Dear teachers

I've had a hard time understanding why 'to not' is preferable here instead of 'not to':

How do you get the lions to not eat you?

How do you get him to not do that?

I'm given the understanding these sentences should read well:

I advise you not to do that.

I was told not to do that.

I must get him not to do that.

If the last one is not OK, it must have something to do with the verb 'to get'.

Thanks
Read my post here and see if it will help you to begin to understand the difference in use and meaning of 'to not' and 'not to'.

Then ask more questions.
So, which ones of my sentences are incorrect?

Thanks
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offroadDear teachers I've had a hard time understanding why 'to not' is preferable here instead of 'not to':
"to not" is the correct grammar to express your meaning in the following two sentences.



How do you get the lions to not eat you? [Y]

How do you get him to not do that? [Y]

I want you to not use my computer again without first asking me. [Y] = I want you to stop using my computer without first asking me.



I'm given the understanding these sentences should read well: I don't like them. They are wimpy imprecise sentences.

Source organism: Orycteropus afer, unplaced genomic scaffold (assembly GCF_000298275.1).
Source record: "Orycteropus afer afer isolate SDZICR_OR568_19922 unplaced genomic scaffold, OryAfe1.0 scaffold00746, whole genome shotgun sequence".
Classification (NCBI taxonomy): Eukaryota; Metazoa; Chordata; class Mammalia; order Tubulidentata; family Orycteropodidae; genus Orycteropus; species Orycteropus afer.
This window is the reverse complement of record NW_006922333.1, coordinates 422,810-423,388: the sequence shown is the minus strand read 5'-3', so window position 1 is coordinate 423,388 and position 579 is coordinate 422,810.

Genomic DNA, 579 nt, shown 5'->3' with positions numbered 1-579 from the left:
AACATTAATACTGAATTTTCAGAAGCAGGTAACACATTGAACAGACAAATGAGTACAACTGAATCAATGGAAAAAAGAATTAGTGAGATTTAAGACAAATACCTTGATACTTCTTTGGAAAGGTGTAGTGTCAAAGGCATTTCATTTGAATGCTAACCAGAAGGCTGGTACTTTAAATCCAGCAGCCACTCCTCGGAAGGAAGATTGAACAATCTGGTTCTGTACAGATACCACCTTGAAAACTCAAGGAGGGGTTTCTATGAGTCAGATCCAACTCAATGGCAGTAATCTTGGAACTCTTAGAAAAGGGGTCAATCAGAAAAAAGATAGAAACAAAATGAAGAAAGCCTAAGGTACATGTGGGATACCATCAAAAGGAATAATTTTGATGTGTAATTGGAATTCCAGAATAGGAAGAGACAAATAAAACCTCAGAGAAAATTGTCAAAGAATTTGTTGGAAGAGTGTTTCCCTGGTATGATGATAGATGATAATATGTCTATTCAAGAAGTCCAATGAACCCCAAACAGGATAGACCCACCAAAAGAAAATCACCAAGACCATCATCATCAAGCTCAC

I advise you not to do that. [N] but to do what?

I was told not to do that. [N] but to do what?

I must get him not to do that. [N] but to do what?

Many native speakers say the above, but in my opinion "to not" would be very much better in the above three sentences.

'to not" in the above sentences is precise and elegant English.
Well... I must say that I am a bit chocked those sentences are imprecise!

Thank you very much
offroadI've had a hard time understanding why 'to not' is preferable here instead of 'not to'
Opinions vary on this 'split infinitive' issue. My personal opinion is this: Never use 'to not'. If you're using 'to not', you're not using the right phrasing for the thought.

How do you get the lions not to eat you?

How do you get him not to do that?

I advise you not to do that.

I was told not to do that.

I must get him not to do that.

Note that these rephrasings are possible if you find the forms above unsuitable:

How do you keep lions from eating you?

How do you keep him from doing that?

CJ
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CalifJimOpinions vary on this 'split infinitive' issue. My personal opinion is this: Never use 'to not'. That's a very strong statement that deserves a strong rebuttal.

I am not the only person who thinks that "to not" is a distinct and useful grammar. After all, someone told offroad that "to not" is preferable over "not to" in those two sentences in the OP, and offroad wants to understand why that might be so.

By the way, I am guessing that your aversion to "to not" is not just because of the split infinitive.

I admit that many people still prefer "not to" and that can only mean that they have not made the effort to understand the difference between the two grammars.

In the old post that I referred to in my first response to this thread, the difference in the use of the two grammars is very clear. Both grammars have their place.

If you're using 'to not', you're not using the right phrasing for the thought. Well that's your opinion; it's certainly not mine.

Others will have to decide for themselves.

CJ
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